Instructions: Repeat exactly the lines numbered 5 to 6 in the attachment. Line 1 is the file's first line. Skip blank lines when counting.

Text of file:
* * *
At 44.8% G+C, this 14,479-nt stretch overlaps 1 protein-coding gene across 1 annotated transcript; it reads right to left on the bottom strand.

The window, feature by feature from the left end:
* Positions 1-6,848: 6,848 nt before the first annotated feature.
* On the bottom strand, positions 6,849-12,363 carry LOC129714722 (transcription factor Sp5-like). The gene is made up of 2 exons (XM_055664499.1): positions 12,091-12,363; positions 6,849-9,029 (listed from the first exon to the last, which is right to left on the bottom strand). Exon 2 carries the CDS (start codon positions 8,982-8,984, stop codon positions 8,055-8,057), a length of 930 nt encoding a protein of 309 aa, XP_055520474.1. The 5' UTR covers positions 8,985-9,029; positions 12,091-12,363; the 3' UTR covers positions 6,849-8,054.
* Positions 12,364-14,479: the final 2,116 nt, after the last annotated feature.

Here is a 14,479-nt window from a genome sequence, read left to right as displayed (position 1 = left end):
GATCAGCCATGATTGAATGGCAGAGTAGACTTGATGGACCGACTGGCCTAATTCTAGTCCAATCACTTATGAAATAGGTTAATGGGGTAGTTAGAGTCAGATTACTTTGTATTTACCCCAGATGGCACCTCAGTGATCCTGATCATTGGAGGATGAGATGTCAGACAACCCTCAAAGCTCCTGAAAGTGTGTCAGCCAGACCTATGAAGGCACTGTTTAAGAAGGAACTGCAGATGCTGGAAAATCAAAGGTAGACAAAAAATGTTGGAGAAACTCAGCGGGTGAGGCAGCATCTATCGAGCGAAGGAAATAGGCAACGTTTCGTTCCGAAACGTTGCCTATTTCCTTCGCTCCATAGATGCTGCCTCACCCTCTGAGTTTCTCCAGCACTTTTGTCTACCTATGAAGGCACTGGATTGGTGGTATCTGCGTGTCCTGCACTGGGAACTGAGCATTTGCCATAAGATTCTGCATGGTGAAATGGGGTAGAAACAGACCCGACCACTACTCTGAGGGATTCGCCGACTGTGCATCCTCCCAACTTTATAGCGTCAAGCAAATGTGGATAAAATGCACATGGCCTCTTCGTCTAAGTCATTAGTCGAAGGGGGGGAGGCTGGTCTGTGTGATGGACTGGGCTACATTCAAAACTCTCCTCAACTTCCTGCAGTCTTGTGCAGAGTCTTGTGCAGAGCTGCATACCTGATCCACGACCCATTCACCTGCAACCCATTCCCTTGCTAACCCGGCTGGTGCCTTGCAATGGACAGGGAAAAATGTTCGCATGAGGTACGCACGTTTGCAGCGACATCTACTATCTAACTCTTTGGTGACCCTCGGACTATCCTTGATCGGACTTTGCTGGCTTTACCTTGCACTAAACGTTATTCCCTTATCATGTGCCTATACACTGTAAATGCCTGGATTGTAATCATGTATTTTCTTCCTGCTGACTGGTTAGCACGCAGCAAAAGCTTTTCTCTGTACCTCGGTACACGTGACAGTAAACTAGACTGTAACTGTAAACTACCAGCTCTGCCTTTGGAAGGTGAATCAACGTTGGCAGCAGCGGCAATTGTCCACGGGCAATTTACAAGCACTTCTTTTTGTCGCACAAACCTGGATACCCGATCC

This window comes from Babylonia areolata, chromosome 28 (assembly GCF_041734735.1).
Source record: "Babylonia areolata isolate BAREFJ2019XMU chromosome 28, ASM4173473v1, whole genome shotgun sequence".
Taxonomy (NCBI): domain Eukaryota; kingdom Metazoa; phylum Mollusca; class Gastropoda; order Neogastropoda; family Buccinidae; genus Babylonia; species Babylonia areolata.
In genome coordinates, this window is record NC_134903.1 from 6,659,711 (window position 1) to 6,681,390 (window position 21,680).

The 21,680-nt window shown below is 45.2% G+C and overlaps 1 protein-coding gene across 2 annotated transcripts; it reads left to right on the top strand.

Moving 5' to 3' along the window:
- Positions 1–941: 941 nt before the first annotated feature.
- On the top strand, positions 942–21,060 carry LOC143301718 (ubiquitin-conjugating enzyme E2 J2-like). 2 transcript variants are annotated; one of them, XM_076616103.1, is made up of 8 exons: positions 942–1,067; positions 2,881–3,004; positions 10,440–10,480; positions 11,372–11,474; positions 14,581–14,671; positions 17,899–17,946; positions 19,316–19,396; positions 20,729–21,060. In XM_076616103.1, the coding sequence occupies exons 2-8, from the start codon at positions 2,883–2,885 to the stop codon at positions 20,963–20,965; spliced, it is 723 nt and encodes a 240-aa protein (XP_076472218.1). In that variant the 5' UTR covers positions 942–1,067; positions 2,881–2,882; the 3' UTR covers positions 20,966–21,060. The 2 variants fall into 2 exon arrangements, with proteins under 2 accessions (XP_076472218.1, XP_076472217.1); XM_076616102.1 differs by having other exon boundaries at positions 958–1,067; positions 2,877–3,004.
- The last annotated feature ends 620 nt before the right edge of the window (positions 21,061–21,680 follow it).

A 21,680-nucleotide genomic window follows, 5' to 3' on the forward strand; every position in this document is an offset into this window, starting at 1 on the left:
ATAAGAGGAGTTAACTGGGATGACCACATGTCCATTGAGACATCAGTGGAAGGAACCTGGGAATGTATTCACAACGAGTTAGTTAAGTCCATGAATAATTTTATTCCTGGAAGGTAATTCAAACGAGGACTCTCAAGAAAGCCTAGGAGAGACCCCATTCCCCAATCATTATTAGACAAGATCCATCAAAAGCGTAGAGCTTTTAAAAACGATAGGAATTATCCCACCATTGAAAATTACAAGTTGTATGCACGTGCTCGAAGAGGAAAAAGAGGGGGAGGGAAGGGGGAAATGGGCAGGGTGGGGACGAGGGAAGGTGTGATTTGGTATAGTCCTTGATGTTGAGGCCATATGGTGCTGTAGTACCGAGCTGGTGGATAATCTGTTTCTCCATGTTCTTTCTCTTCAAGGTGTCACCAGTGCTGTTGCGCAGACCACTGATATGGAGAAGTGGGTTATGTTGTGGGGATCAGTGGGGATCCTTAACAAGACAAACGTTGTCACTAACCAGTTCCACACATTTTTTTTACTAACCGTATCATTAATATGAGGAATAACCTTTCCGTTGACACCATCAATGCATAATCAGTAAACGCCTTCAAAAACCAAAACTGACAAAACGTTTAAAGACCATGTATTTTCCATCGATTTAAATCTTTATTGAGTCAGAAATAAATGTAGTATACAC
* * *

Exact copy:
* Positions 12,364-14,479: the final 2,116 nt, after the last annotated feature.

Here is a 14,479-nt window from a genome sequence, read left to right as displayed (position 1 = left end):